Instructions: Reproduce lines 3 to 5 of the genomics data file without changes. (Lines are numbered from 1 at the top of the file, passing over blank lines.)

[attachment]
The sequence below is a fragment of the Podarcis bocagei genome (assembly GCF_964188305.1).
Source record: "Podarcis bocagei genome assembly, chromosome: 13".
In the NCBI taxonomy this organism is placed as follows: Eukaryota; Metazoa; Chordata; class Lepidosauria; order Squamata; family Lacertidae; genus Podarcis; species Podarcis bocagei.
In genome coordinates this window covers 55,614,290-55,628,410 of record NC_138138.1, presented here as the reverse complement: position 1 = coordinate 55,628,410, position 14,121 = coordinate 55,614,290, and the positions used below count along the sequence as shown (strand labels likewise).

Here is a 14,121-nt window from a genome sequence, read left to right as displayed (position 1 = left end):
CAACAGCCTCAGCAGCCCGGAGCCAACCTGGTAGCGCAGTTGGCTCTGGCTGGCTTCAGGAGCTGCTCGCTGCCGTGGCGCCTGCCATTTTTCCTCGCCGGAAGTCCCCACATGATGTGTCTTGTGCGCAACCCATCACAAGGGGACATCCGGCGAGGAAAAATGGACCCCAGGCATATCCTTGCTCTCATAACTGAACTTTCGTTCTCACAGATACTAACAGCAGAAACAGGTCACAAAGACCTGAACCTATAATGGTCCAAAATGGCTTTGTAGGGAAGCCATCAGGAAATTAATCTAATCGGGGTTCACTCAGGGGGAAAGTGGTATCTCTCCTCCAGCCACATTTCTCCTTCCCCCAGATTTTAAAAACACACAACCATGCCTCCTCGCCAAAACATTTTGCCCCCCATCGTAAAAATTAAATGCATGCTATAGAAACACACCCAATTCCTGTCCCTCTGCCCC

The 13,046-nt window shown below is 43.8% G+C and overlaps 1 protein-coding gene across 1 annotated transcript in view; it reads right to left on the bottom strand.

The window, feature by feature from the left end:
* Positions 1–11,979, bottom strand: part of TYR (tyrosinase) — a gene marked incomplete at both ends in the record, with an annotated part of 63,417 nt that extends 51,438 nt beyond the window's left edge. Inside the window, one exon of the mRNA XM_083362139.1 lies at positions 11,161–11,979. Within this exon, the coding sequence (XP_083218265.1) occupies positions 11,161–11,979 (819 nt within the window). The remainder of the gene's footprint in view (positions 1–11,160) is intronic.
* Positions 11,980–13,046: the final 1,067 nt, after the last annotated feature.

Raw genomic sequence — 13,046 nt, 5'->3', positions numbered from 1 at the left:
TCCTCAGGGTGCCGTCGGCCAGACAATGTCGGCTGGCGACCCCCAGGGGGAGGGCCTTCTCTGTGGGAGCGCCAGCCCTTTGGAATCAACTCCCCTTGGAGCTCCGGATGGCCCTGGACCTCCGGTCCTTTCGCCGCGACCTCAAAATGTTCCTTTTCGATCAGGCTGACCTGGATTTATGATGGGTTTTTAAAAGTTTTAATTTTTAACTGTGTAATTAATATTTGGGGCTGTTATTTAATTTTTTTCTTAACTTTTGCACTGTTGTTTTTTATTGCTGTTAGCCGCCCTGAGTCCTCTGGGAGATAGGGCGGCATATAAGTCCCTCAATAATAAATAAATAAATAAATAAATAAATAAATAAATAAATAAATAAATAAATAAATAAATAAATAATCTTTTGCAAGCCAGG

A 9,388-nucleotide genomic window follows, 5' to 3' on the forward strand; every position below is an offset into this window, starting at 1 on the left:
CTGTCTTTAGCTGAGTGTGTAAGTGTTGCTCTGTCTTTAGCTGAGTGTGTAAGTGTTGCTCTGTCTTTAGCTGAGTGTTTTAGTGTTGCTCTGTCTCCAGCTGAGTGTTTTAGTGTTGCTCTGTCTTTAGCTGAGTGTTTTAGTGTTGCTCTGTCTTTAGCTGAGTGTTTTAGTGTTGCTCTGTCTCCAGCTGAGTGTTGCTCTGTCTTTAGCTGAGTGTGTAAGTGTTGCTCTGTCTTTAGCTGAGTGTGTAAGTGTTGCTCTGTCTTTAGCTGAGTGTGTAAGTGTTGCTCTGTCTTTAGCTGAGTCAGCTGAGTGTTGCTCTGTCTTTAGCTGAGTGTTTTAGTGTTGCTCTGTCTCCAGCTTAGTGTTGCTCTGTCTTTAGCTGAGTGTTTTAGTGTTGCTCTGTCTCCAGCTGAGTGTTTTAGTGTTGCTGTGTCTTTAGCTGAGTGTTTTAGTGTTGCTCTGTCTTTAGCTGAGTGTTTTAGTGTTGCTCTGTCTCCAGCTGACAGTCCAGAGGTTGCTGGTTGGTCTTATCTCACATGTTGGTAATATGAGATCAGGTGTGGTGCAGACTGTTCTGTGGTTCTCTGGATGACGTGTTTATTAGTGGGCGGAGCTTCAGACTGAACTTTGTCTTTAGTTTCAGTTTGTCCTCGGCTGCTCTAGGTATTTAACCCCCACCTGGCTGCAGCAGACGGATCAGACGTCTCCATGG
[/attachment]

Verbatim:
In the NCBI taxonomy this organism is placed as follows: Eukaryota; Metazoa; Chordata; class Lepidosauria; order Squamata; family Lacertidae; genus Podarcis; species Podarcis bocagei.
In genome coordinates this window covers 55,614,290-55,628,410 of record NC_138138.1, presented here as the reverse complement: position 1 = coordinate 55,628,410, position 14,121 = coordinate 55,614,290, and the positions used below count along the sequence as shown (strand labels likewise).

Here is a 14,121-nt window from a genome sequence, read left to right as displayed (position 1 = left end):